When it came to homework, I was kind of a hands-off mother, a mother whose life –and whose children’s lives– became instantly better when I made the decision to quit checking the portal. (The portal. The portal. The portal of hell.) My children never asked me to look at or edit their papers, so I didn’t, and when it came to math, I couldn’t help them anyway. But my youngest daughter preferred to do her homework, especially essay assignments, at the dining table when I was working. She would write her papers, I would write my stories. This daughter works best with solid blocks of time, earbuds in and playlist on, while her mother at the other end of the table twitches and rocks and grinds her teeth, trying trying trying to get the words out. My sleek iridescent child, my clattering commotion of keys. This poem feels as if it came straight out of my own heart.
The Writer, by Richard Wilbur
In her room at the prow of the house
where light breaks, and the windows are tossed with linden,
my daughter is writing a story.
I pause in the stairwell, hearing
from her shut door a commotion of typewriter-keys
like a chain hauled over a gunwale.
Young as she is, the stuff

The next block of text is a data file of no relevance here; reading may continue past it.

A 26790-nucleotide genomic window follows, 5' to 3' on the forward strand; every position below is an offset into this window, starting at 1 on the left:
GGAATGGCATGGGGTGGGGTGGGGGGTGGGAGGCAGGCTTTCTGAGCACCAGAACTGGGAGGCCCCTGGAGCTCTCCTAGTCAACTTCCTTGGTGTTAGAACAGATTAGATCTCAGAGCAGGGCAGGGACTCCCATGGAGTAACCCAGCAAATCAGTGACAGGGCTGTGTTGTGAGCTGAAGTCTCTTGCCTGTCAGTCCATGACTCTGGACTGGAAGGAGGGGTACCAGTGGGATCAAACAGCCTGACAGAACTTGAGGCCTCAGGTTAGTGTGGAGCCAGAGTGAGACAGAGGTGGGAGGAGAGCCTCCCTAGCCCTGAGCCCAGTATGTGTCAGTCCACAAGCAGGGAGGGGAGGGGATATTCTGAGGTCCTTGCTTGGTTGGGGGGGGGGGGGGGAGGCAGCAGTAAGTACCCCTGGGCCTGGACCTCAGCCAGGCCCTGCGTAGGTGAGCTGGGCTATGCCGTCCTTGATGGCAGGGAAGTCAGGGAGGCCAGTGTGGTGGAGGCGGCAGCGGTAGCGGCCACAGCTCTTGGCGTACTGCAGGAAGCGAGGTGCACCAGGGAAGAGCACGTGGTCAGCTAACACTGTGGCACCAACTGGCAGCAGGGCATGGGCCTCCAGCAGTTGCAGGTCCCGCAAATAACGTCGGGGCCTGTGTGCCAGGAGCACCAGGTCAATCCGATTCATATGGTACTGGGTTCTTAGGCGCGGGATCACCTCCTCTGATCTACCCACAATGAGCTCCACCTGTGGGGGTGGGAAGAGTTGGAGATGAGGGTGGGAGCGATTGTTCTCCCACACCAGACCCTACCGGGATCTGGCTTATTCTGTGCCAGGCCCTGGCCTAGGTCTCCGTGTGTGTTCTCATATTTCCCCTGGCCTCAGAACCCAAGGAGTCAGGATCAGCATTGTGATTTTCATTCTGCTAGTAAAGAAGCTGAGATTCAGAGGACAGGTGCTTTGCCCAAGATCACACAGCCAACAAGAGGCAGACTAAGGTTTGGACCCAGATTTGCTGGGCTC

of her life is a great cargo, and some of it heavy:
I wish her a lucky passage.
But now it is she who pauses,
as if to reject my thought and its easy figure.
A stillness greatens, in which
the whole house seems to be thinking,
and then she is at it again with a bunched clamor
of strokes, and again is silent.
I remember the dazed starling
which was trapped in that very room, two years ago;
how we stole in, lifted a sash
and retreated, not to affright it;
and how for a helpless hour, through the crack of the door,
we watched the sleek, wild, dark
and iridescent creature
batter against the brilliance, drop like a glove
to the hard floor, or the desk-top,
and wait then, humped and bloody,
for the wits to try it again; and how our spirits
rose when, suddenly sure,
it lifted off from a chair-back,
beating a smooth course for the right window
and clearing the sill of the world.
It is always a matter, my darling,
of life or death, as I had forgotten. I wish
what I wished you before, but harder.
For more information on Richard Wilbur, please click here.